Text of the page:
The Toll signaling pathway is required for the innate immune response against fungi and Gram-positive bacteria in Drosophila. Here we show that the endosomal proteins Myopic (Mop) and Hepatocyte growth factor-regulated tyrosine kinase substrate (Hrs) are required for the activation of the Toll signaling pathway. This requirement is observed in cultured cells and in flies, and epistasis experiments show that the Mop protein functions upstream of the MyD88 adaptor and the Pelle kinase. Mop and Hrs, which are critical components of the ESCRT-0 endocytosis complex, colocalize with the Toll receptor in endosomes. We conclude that endocytosis is required for the activation of the Toll signaling pathway.
Drosophila olfactory aversive conditioning has served as a powerful model system with which to elucidate the molecular and neuronal mechanisms underlying memory formation. In the typical protocol, flies are exposed to a constant odor stream while receiving a pulsed electric shock in the conditioning tube of a manual apparatus. We have devised a simple, low-cost semi-automated conditioning apparatus that computationally controls the delivery of odor and shock. A semiconductor-based odor sensor is employed to monitor the change of odor concentration in the training tube. The system thus allows electric shocks to be precisely matched with odor concentration in the training tube. We found that short-term memory performance was improved with a pulsed odor flow protocol, in which odor is presented in short pulses, each paired with electric shock, rather than as a constant flow. The effect of pulsed odor flow might be ascribed to the phenomenon of 'conditioned approach', where approach toward an odor is induced when the electric shock is presented before odor pulse ends. Our data shows that the system is applicable to the study of olfactory memory formation and to the examination of conditioning parameters at a level of detail not practical with a manual apparatus.
The hedgehog (HH) family of ligands plays an important instructional role in metazoan development. HH proteins are initially produced as approximately 45-kDa full-length proteins, which undergo an intramolecular cleavage to generate an amino-terminal product that subsequently becomes cholesterol-modified (HH-Np). It is well accepted that this cholesterol-modified amino-terminal cleavage product is responsible for all HH-dependent signaling events. Contrary to this model we show here that full-length forms of HH proteins are able to traffic to the plasma membrane and participate directly in cell-cell signaling, both in vitro and in vivo. We were also able to rescue a Drosophila eye-specific hh loss of function phenotype by expressing a full-length form of hh that cannot be processed into HH-Np. These results suggest that in some physiological contexts full-length HH proteins may participate directly in HH signaling and that this novel activity of full-length HH may be evolutionarily conserved.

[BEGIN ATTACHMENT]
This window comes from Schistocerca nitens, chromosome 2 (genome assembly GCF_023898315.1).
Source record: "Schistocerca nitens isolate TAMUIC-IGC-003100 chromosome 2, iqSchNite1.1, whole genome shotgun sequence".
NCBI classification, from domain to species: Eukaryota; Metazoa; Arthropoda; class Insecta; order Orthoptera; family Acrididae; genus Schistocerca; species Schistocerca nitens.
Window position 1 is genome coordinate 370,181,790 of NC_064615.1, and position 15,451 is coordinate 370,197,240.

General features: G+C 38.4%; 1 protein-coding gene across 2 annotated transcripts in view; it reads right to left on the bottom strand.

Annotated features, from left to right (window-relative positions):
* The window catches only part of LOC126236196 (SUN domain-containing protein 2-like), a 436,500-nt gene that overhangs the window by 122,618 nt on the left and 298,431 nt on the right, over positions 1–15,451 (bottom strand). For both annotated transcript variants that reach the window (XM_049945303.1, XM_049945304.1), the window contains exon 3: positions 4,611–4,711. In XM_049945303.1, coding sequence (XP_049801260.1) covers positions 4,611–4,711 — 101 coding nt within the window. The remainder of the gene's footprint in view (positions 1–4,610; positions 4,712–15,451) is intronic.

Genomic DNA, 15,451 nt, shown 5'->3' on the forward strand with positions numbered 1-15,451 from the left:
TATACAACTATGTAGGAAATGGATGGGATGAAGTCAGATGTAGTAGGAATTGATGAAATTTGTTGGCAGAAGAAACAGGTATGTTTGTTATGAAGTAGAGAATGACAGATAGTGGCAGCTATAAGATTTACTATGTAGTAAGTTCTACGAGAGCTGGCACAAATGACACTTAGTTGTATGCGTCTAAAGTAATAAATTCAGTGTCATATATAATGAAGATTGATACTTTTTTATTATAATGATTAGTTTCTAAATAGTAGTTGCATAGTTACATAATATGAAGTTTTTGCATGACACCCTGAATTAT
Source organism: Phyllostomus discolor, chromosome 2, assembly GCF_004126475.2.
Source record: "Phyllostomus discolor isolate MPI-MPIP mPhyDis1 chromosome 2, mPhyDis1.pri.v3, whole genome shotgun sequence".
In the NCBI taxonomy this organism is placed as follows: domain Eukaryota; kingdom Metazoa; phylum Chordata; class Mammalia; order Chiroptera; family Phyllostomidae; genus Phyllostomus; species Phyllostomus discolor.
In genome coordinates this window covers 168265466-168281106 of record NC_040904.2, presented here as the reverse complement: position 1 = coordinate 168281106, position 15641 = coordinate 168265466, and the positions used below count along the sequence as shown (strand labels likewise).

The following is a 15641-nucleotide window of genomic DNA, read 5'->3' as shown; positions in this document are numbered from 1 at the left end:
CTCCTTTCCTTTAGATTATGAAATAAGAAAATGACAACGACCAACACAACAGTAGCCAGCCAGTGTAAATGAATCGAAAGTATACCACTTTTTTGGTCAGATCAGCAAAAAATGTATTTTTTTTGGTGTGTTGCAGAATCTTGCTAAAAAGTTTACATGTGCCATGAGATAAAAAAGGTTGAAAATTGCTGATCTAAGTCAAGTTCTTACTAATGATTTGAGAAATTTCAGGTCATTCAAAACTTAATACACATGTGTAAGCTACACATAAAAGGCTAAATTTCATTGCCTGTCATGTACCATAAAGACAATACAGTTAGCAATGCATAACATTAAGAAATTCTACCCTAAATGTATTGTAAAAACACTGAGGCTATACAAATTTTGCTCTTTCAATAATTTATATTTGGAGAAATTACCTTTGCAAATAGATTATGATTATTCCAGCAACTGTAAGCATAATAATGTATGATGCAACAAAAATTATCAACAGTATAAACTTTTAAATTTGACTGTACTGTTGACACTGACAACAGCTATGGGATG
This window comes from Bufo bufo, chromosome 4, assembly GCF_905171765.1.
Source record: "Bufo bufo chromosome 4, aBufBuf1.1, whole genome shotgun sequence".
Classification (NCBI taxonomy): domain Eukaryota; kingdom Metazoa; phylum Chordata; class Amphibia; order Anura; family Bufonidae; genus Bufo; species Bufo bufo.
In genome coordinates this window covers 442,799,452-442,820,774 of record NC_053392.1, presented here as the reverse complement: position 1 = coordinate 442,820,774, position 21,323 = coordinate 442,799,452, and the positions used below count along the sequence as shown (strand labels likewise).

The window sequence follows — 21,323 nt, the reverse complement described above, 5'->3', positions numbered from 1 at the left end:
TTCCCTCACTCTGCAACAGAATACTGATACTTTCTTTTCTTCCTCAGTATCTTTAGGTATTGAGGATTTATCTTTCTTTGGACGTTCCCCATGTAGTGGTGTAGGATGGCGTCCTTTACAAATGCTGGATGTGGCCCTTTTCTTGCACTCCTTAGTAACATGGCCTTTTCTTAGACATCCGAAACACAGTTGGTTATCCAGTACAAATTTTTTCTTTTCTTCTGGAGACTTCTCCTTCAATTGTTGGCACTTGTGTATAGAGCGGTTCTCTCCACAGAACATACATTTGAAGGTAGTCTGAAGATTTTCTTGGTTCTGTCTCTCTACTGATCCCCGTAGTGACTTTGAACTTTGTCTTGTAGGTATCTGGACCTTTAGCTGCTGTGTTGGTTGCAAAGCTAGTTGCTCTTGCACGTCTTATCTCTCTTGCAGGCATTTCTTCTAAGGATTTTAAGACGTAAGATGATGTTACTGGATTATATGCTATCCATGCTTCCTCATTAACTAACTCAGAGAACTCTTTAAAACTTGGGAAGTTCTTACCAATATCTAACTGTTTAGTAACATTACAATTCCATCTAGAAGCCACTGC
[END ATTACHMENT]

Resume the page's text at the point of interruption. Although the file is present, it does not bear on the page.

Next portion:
The metabolic cycle of Saccharomyces cerevisiae consists of alternating oxidative (respiration) and reductive (glycolysis) energy-yielding reactions. The intracellular concentrations of amino acid precursors generated by these reactions oscillate accordingly, attaining maximal concentration during the middle of their respective yeast metabolic cycle phases. Typically, the amino acids themselves are most abundant at the end of their precursor's phase. We show that this metabolic cycling has likely biased the amino acid composition of proteins across the S. cerevisiae genome. In particular, we observed that the metabolic source of amino acids is the single most important source of variation in the amino acid compositions of functionally related proteins and that this signal appears only in (facultative) organisms using both oxidative and reductive metabolism. Periodically expressed proteins are enriched for amino acids generated in the preceding phase of the metabolic cycle. Proteins expressed during the oxidative phase contain more glycolysis-derived amino acids, whereas proteins expressed during the reductive phase contain more respiration-derived amino acids. Rare amino acids (e.g., tryptophan) are greatly overrepresented or underrepresented, relative to the proteomic average, in periodically expressed proteins, whereas common amino acids vary by a few percent. Genome-wide, we infer that 20,000 to 60,000 residues have been modified by this previously unappreciated pressure. This trend is strongest in ancient proteins, suggesting that oscillating endogenous amino acid availability exerted genome-wide selective pressure on protein sequences across evolutionary time.